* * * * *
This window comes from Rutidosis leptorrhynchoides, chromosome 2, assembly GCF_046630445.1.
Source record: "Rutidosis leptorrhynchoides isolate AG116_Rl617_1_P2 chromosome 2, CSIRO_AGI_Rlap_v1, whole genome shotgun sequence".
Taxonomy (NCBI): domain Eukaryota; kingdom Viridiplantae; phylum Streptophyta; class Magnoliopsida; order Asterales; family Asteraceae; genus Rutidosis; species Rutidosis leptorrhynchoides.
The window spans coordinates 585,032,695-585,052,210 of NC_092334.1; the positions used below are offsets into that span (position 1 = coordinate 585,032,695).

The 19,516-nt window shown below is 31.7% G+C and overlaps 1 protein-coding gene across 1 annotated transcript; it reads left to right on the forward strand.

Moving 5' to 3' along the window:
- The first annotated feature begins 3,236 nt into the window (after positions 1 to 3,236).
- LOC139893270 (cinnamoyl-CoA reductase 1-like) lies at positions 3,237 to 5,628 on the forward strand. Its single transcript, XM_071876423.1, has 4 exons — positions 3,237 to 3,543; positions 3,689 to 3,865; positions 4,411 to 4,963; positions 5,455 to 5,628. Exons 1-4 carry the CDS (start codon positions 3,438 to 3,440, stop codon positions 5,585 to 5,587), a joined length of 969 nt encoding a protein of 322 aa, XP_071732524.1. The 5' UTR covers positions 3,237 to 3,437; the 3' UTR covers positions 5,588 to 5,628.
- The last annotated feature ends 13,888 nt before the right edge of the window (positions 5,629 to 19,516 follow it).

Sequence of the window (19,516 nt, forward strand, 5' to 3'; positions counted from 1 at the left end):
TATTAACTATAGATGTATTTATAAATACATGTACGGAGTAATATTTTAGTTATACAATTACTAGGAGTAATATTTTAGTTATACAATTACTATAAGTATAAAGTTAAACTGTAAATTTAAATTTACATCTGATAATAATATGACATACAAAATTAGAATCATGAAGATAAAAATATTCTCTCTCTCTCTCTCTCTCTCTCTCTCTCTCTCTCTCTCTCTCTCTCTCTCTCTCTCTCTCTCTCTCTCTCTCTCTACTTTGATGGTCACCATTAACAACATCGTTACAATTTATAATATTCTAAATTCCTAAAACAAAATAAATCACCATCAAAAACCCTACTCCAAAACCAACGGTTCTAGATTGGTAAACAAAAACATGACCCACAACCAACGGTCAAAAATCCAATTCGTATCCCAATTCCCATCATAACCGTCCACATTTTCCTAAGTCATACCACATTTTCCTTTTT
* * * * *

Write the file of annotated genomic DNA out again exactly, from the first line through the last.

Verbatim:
This window comes from Rutidosis leptorrhynchoides, chromosome 2, assembly GCF_046630445.1.
Source record: "Rutidosis leptorrhynchoides isolate AG116_Rl617_1_P2 chromosome 2, CSIRO_AGI_Rlap_v1, whole genome shotgun sequence".
Taxonomy (NCBI): domain Eukaryota; kingdom Viridiplantae; phylum Streptophyta; class Magnoliopsida; order Asterales; family Asteraceae; genus Rutidosis; species Rutidosis leptorrhynchoides.
The window spans coordinates 585,032,695-585,052,210 of NC_092334.1; the positions used below are offsets into that span (position 1 = coordinate 585,032,695).

The 19,516-nt window shown below is 31.7% G+C and overlaps 1 protein-coding gene across 1 annotated transcript; it reads left to right on the forward strand.

Moving 5' to 3' along the window:
- The first annotated feature begins 3,236 nt into the window (after positions 1 to 3,236).
- LOC139893270 (cinnamoyl-CoA reductase 1-like) lies at positions 3,237 to 5,628 on the forward strand. Its single transcript, XM_071876423.1, has 4 exons — positions 3,237 to 3,543; positions 3,689 to 3,865; positions 4,411 to 4,963; positions 5,455 to 5,628. Exons 1-4 carry the CDS (start codon positions 3,438 to 3,440, stop codon positions 5,585 to 5,587), a joined length of 969 nt encoding a protein of 322 aa, XP_071732524.1. The 5' UTR covers positions 3,237 to 3,437; the 3' UTR covers positions 5,588 to 5,628.
- The last annotated feature ends 13,888 nt before the right edge of the window (positions 5,629 to 19,516 follow it).

Sequence of the window (19,516 nt, forward strand, 5' to 3'; positions counted from 1 at the left end):
TATTAACTATAGATGTATTTATAAATACATGTACGGAGTAATATTTTAGTTATACAATTACTAGGAGTAATATTTTAGTTATACAATTACTATAAGTATAAAGTTAAACTGTAAATTTAAATTTACATCTGATAATAATATGACATACAAAATTAGAATCATGAAGATAAAAATATTCTCTCTCTCTCTCTCTCTCTCTCTCTCTCTCTCTCTCTCTCTCTCTCTCTCTCTCTCTCTCTCTCTCTCTCTCTCTACTTTGATGGTCACCATTAACAACATCGTTACAATTTATAATATTCTAAATTCCTAAAACAAAATAAATCACCATCAAAAACCCTACTCCAAAACCAACGGTTCTAGATTGGTAAACAAAAACATGACCCACAACCAACGGTCAAAAATCCAATTCGTATCCCAATTCCCATCATAACCGTCCACATTTTCCTAAGTCATACCACATTTTCCTTTTT